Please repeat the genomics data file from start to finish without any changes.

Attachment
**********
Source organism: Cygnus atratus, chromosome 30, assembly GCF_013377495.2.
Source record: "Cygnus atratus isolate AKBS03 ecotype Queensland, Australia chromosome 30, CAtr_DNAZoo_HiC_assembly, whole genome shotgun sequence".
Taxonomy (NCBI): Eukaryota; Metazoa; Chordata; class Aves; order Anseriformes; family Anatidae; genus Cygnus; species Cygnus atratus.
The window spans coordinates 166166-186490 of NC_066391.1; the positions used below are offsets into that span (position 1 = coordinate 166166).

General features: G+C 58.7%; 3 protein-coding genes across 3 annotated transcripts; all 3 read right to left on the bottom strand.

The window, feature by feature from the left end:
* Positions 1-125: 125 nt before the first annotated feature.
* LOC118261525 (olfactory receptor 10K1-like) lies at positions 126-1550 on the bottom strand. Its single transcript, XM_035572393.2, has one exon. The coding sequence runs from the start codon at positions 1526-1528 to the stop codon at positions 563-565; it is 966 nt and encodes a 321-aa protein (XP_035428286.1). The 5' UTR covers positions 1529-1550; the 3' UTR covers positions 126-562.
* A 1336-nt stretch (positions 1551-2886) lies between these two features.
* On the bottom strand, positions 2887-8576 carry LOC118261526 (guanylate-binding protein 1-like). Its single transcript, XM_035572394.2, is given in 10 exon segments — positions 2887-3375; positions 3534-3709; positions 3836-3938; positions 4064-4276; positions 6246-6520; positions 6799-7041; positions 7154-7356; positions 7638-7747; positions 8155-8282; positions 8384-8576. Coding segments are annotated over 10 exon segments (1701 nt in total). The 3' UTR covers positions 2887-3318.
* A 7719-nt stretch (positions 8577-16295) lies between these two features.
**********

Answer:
Source organism: Cygnus atratus, chromosome 30, assembly GCF_013377495.2.
Source record: "Cygnus atratus isolate AKBS03 ecotype Queensland, Australia chromosome 30, CAtr_DNAZoo_HiC_assembly, whole genome shotgun sequence".
Taxonomy (NCBI): Eukaryota; Metazoa; Chordata; class Aves; order Anseriformes; family Anatidae; genus Cygnus; species Cygnus atratus.
The window spans coordinates 166166-186490 of NC_066391.1; the positions used below are offsets into that span (position 1 = coordinate 166166).

General features: G+C 58.7%; 3 protein-coding genes across 3 annotated transcripts; all 3 read right to left on the bottom strand.

The window, feature by feature from the left end:
* Positions 1-125: 125 nt before the first annotated feature.
* LOC118261525 (olfactory receptor 10K1-like) lies at positions 126-1550 on the bottom strand. Its single transcript, XM_035572393.2, has one exon. The coding sequence runs from the start codon at positions 1526-1528 to the stop codon at positions 563-565; it is 966 nt and encodes a 321-aa protein (XP_035428286.1). The 5' UTR covers positions 1529-1550; the 3' UTR covers positions 126-562.
* A 1336-nt stretch (positions 1551-2886) lies between these two features.
* On the bottom strand, positions 2887-8576 carry LOC118261526 (guanylate-binding protein 1-like). Its single transcript, XM_035572394.2, is given in 10 exon segments — positions 2887-3375; positions 3534-3709; positions 3836-3938; positions 4064-4276; positions 6246-6520; positions 6799-7041; positions 7154-7356; positions 7638-7747; positions 8155-8282; positions 8384-8576. Coding segments are annotated over 10 exon segments (1701 nt in total). The 3' UTR covers positions 2887-3318.
* A 7719-nt stretch (positions 8577-16295) lies between these two features.